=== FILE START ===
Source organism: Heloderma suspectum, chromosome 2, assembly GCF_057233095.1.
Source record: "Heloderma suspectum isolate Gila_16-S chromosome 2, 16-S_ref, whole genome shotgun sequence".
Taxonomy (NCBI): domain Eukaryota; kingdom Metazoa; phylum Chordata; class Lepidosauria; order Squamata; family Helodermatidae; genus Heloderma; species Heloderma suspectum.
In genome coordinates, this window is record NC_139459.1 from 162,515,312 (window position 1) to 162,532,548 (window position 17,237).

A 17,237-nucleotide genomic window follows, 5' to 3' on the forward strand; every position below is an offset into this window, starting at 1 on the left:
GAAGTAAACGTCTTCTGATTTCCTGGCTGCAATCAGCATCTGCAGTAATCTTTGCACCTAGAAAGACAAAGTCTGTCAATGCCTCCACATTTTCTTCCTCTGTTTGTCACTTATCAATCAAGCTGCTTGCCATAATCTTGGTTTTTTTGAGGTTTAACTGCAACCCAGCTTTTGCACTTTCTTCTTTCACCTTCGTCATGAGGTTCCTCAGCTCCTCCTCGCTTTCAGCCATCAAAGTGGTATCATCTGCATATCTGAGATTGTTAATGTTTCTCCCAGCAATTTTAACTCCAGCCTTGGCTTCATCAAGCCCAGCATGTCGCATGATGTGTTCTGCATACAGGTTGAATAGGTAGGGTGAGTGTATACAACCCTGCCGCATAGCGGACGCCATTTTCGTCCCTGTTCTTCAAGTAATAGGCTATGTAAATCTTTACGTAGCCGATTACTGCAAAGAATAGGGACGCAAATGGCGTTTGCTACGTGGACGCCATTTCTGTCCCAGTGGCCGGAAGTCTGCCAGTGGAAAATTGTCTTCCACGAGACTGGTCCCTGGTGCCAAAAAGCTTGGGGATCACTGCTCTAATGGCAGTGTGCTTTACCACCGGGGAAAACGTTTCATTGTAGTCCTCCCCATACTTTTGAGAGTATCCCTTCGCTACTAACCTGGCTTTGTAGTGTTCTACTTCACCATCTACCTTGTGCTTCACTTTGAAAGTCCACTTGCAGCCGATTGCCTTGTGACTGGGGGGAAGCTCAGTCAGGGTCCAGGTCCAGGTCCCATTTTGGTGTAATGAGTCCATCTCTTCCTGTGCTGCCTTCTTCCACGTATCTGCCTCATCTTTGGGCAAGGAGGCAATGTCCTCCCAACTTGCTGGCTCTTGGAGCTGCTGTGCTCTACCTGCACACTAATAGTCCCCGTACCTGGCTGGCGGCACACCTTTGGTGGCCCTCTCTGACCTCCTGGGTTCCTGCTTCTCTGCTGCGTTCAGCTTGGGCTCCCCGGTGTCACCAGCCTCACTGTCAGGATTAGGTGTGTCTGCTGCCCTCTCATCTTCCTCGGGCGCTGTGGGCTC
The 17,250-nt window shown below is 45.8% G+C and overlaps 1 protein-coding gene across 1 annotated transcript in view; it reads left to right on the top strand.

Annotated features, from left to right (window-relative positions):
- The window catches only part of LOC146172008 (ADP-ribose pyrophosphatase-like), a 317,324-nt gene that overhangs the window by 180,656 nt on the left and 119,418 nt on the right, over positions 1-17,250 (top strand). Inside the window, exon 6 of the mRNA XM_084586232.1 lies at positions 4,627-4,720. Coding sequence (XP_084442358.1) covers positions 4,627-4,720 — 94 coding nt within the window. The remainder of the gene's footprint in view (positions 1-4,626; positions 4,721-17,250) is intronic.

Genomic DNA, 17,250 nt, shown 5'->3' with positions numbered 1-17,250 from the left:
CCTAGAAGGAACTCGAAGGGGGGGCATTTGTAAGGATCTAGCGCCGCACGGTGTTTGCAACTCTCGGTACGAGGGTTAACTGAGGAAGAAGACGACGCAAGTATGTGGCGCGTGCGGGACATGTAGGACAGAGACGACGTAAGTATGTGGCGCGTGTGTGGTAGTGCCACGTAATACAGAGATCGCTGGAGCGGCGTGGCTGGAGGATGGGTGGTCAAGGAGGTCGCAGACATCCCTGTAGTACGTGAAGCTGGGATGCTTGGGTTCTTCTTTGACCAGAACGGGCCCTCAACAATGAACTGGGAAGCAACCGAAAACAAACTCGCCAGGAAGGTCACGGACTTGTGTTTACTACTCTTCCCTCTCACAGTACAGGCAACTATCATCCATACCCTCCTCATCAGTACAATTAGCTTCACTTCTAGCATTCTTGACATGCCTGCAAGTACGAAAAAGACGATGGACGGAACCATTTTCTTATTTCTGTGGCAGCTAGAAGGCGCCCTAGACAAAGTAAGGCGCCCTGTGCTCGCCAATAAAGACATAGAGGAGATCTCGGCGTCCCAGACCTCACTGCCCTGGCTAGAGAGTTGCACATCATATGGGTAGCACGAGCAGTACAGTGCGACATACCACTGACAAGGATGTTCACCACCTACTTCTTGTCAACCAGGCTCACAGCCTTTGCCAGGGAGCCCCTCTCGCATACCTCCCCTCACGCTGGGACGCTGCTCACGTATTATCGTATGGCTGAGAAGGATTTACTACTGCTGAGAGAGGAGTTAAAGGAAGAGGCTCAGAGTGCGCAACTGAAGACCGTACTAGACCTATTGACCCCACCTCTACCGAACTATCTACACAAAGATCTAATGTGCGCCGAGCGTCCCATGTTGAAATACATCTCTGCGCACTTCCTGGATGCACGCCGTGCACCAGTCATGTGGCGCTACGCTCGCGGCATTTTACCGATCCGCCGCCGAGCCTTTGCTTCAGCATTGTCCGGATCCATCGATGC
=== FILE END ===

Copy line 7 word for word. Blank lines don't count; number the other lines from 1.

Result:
The 17,250-nt window shown below is 45.8% G+C and overlaps 1 protein-coding gene across 1 annotated transcript in view; it reads left to right on the top strand.